“We are here today because it has become obvious in the four days since the council made its decision — as shockwaves have rattled the public — that two questions are looming rather large over the selection process. Why? And, what in the world just happened?” Greater Salisbury Committee CEO Mike Dunn was quoted as saying. Referring to the process followed by the council to select a new county executive, Dunn added: “Put simply, we believe it was flawed, and it did not serve the public well.”

Anderton, a former mayor of the town of Delmar and former president of the Maryland Municipal League, was elected to the House of Delegates in 2014 in a major upset – defeating then-Del. Norman H. Conway (D), who was chairman of the House Appropriations Committee at the time. But Anderton has built a reputation for being willing to reach across the political aisle both in Annapolis and at home – which multiple sources said was responsible for resistance to him among some segments of the local GOP.

His council supporters – Democrats Joshua A. Hastings and William R. McCain and Republican John T. Cannon – cited Anderton’s experience in public office, along with his grasp of issues while being interviewed by the council Thursday, as making him the most qualified candidate for executive.

In a phone interview Monday evening, Hastings said: “I literally received more than 100 calls, texts and emails within the 48 hours after the [Thursday] vote from individuals who basically said, ‘Enough is enough with politics in Wicomico.’”

Added Hastings: “…They wanted the process to be fair, and they wanted more middle of the road candidates who reach across the aisle…I was very proud of the Wicomico County community.”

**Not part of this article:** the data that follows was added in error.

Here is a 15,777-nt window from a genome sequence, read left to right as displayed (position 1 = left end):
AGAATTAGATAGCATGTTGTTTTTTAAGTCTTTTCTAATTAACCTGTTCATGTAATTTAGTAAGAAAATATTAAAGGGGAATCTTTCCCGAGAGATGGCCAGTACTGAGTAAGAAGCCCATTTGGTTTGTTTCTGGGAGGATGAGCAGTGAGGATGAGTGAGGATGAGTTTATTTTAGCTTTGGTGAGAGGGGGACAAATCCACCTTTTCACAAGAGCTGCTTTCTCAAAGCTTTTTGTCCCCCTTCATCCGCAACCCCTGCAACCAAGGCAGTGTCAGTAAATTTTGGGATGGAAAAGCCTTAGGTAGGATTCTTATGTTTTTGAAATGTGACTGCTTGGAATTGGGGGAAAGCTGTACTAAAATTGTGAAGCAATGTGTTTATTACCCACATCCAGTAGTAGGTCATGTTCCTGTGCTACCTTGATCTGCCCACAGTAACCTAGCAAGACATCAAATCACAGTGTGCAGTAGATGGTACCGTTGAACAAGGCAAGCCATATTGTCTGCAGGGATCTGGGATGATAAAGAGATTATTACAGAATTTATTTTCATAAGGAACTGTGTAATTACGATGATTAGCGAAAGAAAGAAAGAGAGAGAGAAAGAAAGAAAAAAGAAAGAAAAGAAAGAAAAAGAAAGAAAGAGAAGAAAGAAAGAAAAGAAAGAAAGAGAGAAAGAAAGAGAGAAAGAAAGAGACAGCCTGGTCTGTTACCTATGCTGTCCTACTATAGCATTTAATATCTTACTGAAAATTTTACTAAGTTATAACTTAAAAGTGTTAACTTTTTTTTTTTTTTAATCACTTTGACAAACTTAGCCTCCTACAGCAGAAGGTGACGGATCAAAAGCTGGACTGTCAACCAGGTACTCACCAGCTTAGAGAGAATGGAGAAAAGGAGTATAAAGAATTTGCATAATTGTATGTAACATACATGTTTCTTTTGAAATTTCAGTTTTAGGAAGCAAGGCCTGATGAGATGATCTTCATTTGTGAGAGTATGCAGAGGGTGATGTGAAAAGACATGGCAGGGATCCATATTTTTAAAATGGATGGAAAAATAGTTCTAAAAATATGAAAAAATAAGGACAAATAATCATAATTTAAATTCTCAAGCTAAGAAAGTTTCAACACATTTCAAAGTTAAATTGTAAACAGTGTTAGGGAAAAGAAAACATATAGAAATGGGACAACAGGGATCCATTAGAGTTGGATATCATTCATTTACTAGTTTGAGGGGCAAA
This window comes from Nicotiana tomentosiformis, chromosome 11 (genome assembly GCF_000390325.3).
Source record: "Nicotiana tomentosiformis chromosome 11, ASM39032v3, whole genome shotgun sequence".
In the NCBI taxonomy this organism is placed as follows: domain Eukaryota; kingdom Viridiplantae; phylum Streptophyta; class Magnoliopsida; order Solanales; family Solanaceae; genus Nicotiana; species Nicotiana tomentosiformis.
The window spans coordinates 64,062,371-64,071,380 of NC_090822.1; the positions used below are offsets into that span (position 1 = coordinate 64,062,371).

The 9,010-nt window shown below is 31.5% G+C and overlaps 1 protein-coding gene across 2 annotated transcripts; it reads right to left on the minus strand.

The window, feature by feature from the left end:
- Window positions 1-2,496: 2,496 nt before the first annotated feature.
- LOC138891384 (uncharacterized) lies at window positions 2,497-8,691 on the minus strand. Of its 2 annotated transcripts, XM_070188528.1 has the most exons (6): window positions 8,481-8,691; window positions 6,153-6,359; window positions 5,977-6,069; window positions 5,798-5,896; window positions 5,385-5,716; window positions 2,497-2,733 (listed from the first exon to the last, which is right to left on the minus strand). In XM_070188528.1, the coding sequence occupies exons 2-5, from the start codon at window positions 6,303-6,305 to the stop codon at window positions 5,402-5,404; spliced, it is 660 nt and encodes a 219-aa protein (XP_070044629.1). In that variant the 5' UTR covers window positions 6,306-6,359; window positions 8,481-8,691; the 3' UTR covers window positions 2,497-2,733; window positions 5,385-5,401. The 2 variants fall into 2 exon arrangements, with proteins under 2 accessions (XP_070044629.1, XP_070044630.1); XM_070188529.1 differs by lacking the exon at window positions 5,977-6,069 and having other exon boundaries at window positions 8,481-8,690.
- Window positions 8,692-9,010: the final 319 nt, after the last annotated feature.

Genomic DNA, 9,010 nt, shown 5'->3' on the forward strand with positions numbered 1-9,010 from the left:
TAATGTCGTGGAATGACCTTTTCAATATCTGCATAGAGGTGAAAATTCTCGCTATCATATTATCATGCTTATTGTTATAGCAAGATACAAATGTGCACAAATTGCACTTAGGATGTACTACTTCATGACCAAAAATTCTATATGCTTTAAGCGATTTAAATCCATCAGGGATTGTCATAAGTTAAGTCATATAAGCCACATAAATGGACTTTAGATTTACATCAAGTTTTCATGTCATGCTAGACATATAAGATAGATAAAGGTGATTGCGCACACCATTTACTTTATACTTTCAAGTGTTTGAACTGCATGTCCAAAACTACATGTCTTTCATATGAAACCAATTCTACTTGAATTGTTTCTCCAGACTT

With Desmarais out, it was not immediately clear where the process of finding a new Wicomico County executive stands. The County Council indicated late Monday that it “will issue a press release on this matter in the near future.”

In the absence of an appointed executive — who would be eligible to run for a full term in the 2022 election – Director of Administration John D. Psota is serving as the acting county executive.

Under the county charter, the council has 45 days to appoint a new county executive once a vacancy occurs in that office. That currently puts the deadline at Wednesday, Sept. 9, in the wake of Culver’s death in late July.

However, the attorneys for the executive and legislative branches are said to be looking into whether Desmarais’ appointment and subsequent withdrawal restarts the clock – potentially pushing back the deadline for making an appointment into the first week of October. This issue may be discussed further when the council holds its next scheduled meeting in a week, on Tuesday, Sept. 1.

Anderton and Desmarais were part of an initial field of applicants for the executive post that also included Holloway and former county finance director Michele C. Ennis. But Holloway – regarded as one of the council’s most conservative members – withdrew his candidacy a week ago, after the county’s legal staff raised questions about whether members of the council could support one of their colleagues for executive without running afoul of ethics and conflict-of-interests statutes.

That left Anderton, Desmarais and Ennis as the three candidates who were publicly interviewed by the council last Thursday prior to the vote to select Desmarais. Ennis, who last year was caught in a battle between Culver and the council over who had power of appointment over the finance director’s job, was seen from the start as having little chance of getting the county executive appointment.

The latest turn of events appears to leave Anderton as the only viable aspirant from among the original four applicants. But the council also retains the option to consider other potential candidates who did not initially offer themselves up for the post.